Indian Family Adjustment to Children with Disabilities
Total CE Credit Hours: 1
Course Info URL: http://www.ce-credit.com/courses/100862
About the Course:
This article describes how American Indian (AI) families differ from mainstream-culture families in worldview, family composition, and parenting techniques. The authors note the positive and negative ways that AI families react to having a child with a disability, and note that families who are having difficulty adjusting may need support.
American Indian and Alaska Native Mental Health Research: The Journal of the National Center
Lee Anne Nichols, Ph.D., R.N.; Bette Keltner, Ph.D., R.N., F.A.A.N.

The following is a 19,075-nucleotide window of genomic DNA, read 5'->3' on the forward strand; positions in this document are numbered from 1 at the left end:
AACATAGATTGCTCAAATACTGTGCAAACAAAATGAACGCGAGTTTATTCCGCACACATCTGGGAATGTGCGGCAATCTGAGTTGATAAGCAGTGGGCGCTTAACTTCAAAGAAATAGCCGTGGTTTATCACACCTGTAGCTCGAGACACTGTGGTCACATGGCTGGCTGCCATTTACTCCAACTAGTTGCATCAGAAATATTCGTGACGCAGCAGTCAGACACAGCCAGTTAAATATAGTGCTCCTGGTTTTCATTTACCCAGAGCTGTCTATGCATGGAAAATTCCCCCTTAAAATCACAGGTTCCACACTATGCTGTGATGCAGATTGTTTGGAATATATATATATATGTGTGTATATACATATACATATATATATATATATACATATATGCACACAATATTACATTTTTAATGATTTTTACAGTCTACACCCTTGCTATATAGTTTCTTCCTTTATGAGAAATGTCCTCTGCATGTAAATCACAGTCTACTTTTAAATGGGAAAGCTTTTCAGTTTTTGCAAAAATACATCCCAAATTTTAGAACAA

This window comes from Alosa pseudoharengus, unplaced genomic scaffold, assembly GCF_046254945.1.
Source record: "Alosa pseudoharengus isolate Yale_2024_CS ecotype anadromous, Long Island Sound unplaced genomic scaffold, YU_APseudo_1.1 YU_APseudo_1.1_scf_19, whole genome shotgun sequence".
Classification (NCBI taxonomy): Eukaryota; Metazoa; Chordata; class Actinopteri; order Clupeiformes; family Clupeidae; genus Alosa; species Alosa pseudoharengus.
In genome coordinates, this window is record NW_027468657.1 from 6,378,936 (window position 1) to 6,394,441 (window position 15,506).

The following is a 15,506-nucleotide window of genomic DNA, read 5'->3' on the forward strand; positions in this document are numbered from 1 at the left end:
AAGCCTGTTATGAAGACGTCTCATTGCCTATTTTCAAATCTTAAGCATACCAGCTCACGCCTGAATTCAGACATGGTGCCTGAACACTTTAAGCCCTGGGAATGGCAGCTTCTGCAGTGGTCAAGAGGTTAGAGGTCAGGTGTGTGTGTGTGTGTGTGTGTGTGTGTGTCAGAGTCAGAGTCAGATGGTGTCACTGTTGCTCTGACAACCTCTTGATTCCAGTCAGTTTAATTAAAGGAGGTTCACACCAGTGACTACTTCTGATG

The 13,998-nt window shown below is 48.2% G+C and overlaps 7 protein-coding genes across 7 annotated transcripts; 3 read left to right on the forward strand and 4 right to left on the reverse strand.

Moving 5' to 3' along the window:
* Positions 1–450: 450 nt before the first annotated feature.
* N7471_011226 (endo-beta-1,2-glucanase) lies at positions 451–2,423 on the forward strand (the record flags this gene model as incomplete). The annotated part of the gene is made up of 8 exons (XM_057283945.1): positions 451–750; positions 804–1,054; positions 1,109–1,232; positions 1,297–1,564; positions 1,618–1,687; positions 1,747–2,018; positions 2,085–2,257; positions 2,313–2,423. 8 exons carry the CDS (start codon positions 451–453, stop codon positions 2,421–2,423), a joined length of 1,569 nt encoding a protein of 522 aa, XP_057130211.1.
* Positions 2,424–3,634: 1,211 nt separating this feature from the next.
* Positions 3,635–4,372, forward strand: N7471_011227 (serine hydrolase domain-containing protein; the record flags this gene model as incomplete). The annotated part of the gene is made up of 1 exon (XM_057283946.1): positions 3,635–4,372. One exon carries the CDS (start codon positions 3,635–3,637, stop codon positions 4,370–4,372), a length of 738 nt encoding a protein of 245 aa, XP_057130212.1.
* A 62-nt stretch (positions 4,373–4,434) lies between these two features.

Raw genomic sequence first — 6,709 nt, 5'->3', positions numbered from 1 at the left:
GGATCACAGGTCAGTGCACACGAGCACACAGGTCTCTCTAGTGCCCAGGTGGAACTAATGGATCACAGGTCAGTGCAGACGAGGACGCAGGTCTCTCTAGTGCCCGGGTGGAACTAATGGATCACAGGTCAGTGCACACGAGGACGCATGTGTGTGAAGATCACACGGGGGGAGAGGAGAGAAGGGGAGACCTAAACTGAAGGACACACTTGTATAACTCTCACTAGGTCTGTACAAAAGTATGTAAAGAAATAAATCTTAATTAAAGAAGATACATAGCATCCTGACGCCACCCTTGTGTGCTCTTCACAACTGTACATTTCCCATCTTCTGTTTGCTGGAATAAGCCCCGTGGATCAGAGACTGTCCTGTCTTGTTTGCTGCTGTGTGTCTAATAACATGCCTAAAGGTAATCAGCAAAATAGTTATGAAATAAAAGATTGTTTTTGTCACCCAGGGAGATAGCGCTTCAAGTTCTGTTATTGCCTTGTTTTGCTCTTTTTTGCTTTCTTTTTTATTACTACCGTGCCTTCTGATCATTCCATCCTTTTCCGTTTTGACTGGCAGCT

About the Authors:
Dr. Nichols is Associate Professor of Nursing at the University of Tulsa, Tulsa, OK.
Dr. Keltner is the Dean of the Georgetown University School of Nursing and Health Studies.
This course is recommended for health care professionals, especially psychologists, counselors, social workers, and nurses who seek knowledge about family dynamics in AI families whose children have disabilities. It is appropriate for all levels of participants’ knowledge.
Learn basic information about AI families in contemporary U.S. society (e.g., worldview, demographics, stereotypes often encountered by AIs).
Learn how AI families differ from mainstream-culture families in worldview, family composition, and parenting techniques.
Learn how AIs’ attitudes toward and reactions to disability often differ from those of the mainstream culture.
Understand the positive and negative ways that AI families react to having a child with a disability, and why families who are having difficulty adjusting may need support.
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